Pretty much any article you read about employee engagement is going to trot out the Gallup statistic showing a disheartening 70% of American employees report being either not engaged or actively disengaged at work. Worldwide the statistics are worse – only 13% of global employees are engaged in their work. People ask, why are so many employees not engaged? But maybe we should be asking, why aren’t those 13-30% disengaged? What do those lucky few have going for them? Why is work so miserable for the rest of us?
Is it because we’re lonely? As Adam Grant discusses in this article, these days people aren’t as friendly with coworkers as they once were. Why bother, when you’re next job is already on the horizon? When you can text, or FaceTime, or fly to connect with family and friends in faraway places, you don’t actually have to form new friendships where you stand. But perhaps the bigger factor is that, culturally, we see hard work as a virtue and socializing at work as a distraction. Yet, there is ample evidence suggesting groups of friends working together produce better outcomes compared to groups of acquaintances. Friendships yield trust and commitment, which grease the wheels of the organizational machine. And, in fact, Gallup’s research also shows that people who report having at least one best friend at work are more engaged than those who do not.
Or maybe it’s because our work is designed to be empty and meaningless. In this piece, Barry Schwarz links the dismal state of work today to another cultural underpinning, a basic belief concerning humans and work that spawned the industrial management approach emphasizing control, efficiency, and monetary incentives. The perspective is that most people will avoid working hard unless their work is closely controlled by a combination of carrots and sticks. And like the situation with social connectedness, we insist on clinging to this belief even when there is ample evidence to the contrary. Extrinsic motivation (in the form of pay, or fear) doesn’t hold a candle to intrinsic motivation. When we work to fulfill a personal desire or aim, we feel better about our work and we do better. People crave challenge, autonomy, purpose, and connection and given the opportunity to pursue them, will outperform people who are incentivized but deprived of the chance to make their own meaning in their work.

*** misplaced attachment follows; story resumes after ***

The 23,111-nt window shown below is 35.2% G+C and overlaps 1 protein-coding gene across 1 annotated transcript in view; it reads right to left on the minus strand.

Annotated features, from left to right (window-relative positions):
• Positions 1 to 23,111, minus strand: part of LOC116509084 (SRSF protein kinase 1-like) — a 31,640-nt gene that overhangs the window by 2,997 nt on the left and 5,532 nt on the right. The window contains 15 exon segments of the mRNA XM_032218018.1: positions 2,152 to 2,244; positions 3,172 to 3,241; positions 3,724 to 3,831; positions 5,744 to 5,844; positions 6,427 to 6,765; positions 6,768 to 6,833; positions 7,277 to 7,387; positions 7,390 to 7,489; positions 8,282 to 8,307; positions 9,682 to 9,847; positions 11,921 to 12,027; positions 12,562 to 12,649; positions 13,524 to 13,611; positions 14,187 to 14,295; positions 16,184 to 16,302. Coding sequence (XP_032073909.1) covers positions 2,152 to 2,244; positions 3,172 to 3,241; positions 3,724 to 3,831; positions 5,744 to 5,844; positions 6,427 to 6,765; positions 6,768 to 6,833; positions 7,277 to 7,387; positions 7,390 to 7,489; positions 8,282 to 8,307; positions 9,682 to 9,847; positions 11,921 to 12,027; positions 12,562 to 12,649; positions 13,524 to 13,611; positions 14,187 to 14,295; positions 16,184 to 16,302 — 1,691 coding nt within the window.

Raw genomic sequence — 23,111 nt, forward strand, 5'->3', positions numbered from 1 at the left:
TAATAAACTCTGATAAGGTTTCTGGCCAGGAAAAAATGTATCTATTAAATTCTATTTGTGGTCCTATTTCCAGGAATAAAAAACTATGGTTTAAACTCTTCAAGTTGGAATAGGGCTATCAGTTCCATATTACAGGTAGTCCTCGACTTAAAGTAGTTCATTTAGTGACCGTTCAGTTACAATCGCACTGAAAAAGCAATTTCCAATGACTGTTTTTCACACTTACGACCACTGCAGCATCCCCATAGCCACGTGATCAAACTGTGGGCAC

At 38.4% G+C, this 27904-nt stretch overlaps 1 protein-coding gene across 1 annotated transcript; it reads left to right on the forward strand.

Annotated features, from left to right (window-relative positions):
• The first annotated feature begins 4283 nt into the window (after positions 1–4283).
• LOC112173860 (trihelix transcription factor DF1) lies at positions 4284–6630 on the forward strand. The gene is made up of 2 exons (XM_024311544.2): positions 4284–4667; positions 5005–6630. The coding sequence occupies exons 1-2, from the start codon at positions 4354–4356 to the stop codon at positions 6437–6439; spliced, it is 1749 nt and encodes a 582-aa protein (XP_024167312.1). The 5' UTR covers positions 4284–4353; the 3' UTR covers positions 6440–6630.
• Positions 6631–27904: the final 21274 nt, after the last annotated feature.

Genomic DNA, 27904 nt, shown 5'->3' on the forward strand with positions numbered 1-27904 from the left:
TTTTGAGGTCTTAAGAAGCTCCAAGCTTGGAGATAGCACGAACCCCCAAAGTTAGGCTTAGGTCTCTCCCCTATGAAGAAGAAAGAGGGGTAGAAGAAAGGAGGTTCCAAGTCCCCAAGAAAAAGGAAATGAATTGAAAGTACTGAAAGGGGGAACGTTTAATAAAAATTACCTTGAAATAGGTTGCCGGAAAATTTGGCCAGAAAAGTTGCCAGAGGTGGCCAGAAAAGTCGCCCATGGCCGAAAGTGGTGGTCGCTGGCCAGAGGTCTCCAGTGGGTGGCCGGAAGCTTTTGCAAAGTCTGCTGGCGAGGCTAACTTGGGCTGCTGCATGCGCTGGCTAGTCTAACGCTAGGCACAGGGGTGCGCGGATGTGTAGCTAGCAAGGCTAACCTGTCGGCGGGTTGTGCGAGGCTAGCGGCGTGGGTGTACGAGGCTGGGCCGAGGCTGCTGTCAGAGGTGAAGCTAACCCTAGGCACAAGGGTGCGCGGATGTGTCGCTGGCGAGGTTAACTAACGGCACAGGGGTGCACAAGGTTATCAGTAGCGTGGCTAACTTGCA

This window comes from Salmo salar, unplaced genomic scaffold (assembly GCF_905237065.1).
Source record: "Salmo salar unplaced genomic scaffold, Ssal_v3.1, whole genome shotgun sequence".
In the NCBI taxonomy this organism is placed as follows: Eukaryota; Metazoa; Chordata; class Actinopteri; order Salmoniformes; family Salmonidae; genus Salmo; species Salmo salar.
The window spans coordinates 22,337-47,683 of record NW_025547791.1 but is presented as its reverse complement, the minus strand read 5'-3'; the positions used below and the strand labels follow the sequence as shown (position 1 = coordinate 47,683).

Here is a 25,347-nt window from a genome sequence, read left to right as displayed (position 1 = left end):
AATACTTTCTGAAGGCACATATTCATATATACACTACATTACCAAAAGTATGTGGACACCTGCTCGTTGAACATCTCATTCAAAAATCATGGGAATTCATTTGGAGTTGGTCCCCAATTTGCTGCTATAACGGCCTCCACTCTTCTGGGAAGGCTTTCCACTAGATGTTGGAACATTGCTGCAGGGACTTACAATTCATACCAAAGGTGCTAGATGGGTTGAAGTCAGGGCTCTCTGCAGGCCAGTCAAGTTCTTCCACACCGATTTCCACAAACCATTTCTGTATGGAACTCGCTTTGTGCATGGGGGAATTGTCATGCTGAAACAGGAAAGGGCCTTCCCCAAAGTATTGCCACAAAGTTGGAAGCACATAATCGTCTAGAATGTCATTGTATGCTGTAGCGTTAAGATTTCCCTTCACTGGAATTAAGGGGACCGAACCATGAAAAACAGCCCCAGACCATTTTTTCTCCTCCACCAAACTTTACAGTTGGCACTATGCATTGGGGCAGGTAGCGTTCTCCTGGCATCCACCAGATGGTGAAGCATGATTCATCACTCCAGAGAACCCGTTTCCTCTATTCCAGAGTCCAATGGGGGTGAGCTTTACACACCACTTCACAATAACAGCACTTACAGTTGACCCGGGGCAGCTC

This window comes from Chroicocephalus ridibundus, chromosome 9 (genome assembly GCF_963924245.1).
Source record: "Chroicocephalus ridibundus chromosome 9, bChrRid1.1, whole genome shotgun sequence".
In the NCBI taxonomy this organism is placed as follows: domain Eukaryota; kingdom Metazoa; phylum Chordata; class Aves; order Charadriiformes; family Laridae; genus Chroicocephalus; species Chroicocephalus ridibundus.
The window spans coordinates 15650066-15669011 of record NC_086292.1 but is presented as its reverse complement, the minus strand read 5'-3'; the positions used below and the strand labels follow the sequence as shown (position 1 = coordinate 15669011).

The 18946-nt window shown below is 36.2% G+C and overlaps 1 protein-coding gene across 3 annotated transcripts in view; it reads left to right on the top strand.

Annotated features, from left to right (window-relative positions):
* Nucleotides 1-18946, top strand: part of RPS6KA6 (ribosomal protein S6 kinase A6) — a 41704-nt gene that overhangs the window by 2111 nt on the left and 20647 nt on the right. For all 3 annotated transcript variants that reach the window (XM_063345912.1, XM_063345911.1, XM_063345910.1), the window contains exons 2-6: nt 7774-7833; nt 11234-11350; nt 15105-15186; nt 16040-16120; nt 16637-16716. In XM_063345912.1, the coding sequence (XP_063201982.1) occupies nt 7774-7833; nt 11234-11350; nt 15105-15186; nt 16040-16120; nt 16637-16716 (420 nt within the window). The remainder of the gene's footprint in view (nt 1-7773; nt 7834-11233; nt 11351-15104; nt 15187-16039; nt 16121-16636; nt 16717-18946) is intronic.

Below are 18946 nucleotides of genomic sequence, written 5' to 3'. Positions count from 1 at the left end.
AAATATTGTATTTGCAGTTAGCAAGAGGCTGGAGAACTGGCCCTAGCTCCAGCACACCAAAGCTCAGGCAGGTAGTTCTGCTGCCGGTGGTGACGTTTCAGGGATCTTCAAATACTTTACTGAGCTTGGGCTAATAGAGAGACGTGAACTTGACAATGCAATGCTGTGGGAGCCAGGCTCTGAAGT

So if connection and meaning are so much better, why do we structure our work and environments to quash them? I don’t think it’s entirely fair to hang all the blame on Adam Smith and the Protestant Reformation. There is something fundamental about human nature that makes us so eager to accept these false notions despite ourselves. The reason we command and control is because we are afraid. We are afraid that if we don’t tightly manage people or make work as work-ish as possible, that people will take advantage of us, that we will lose our edge, that the energy and power we want directed at building success will gradually dissipate and we will fail. So we choose efficiency over synergy, productivity over performance, and in so doing, we survive but fail to thrive. Fear and mistrust shackle performance and potential.
What, then, is the antidote to this unfortunate situation we have created for ourselves? Trust! We need to overcome our fears and our mistrust – of ourselves, of each other, and of the unknown. We need to trust people to be fully human at work, because that is the only way to leverage the power and energy people bring to their work when they are connected to it in a meaningful way. But as we have seen, we are operating on some implicit and damaging beliefs that create barriers to this. Our first goal needs to be to rigorously question our unconscious assumptions about why and how people work best, then apply that rigor to removing impediments and creating channels that allow people to find meaning in their work. People make meaning in different ways, and you can’t do it for them. But you can build a culture in which people feel trusted and feel safe trusting others by cultivating openness and transparency. You can remove obstacles to social cohesion and even create ways for people to develop deeper connections. You can give people opportunities to challenge themselves and feel in control of their work. It is entirely possible to make your organization both successful and sustainable and an enjoyable place to work. If you trust people to be human at work, they will love to work for you.
“The opposite of fear is love – love of the challenge, love of the work, the pure joyous passion to take a shot at our dream and see if we can pull it off.”–Steven Pressfield
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